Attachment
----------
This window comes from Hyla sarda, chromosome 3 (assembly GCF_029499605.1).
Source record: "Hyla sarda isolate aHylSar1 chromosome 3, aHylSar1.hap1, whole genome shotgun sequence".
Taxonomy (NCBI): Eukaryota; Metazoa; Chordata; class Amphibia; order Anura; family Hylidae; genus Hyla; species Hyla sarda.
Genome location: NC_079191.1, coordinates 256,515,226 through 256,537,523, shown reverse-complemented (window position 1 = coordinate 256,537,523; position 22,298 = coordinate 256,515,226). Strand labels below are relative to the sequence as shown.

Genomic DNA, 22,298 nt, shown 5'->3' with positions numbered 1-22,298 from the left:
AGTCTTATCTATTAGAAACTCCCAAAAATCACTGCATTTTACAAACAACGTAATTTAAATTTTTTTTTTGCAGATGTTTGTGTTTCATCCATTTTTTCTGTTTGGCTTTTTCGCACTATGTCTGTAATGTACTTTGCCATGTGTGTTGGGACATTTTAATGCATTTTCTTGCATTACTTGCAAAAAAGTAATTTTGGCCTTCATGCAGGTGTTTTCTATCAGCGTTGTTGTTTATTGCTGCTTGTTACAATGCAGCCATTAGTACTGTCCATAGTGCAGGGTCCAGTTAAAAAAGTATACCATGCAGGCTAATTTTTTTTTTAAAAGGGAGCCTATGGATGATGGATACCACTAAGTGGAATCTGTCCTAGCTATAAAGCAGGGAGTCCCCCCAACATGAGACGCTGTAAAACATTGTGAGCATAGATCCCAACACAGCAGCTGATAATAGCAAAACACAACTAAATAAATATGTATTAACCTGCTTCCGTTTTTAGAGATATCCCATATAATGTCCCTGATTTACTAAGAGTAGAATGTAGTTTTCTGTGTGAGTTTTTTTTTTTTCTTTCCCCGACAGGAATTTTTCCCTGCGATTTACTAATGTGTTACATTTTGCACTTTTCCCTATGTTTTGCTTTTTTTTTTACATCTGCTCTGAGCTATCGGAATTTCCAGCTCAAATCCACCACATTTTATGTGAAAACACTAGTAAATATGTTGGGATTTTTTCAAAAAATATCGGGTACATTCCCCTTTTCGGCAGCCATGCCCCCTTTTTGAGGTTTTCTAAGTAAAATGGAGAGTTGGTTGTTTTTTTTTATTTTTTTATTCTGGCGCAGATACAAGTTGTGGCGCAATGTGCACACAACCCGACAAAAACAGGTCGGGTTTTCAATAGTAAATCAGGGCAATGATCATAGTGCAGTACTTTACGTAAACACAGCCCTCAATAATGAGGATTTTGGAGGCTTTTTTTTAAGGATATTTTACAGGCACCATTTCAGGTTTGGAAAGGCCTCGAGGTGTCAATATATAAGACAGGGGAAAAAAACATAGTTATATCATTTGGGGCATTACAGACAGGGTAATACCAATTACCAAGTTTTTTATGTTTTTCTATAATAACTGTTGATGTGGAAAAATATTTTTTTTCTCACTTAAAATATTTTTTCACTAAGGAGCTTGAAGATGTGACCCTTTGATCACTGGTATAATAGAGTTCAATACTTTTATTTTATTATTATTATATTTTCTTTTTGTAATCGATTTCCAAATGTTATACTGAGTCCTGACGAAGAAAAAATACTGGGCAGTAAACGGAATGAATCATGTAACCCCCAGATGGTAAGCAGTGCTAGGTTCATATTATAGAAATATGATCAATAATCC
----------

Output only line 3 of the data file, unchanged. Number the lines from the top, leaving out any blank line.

Taxonomy (NCBI): Eukaryota; Metazoa; Chordata; class Amphibia; order Anura; family Hylidae; genus Hyla; species Hyla sarda.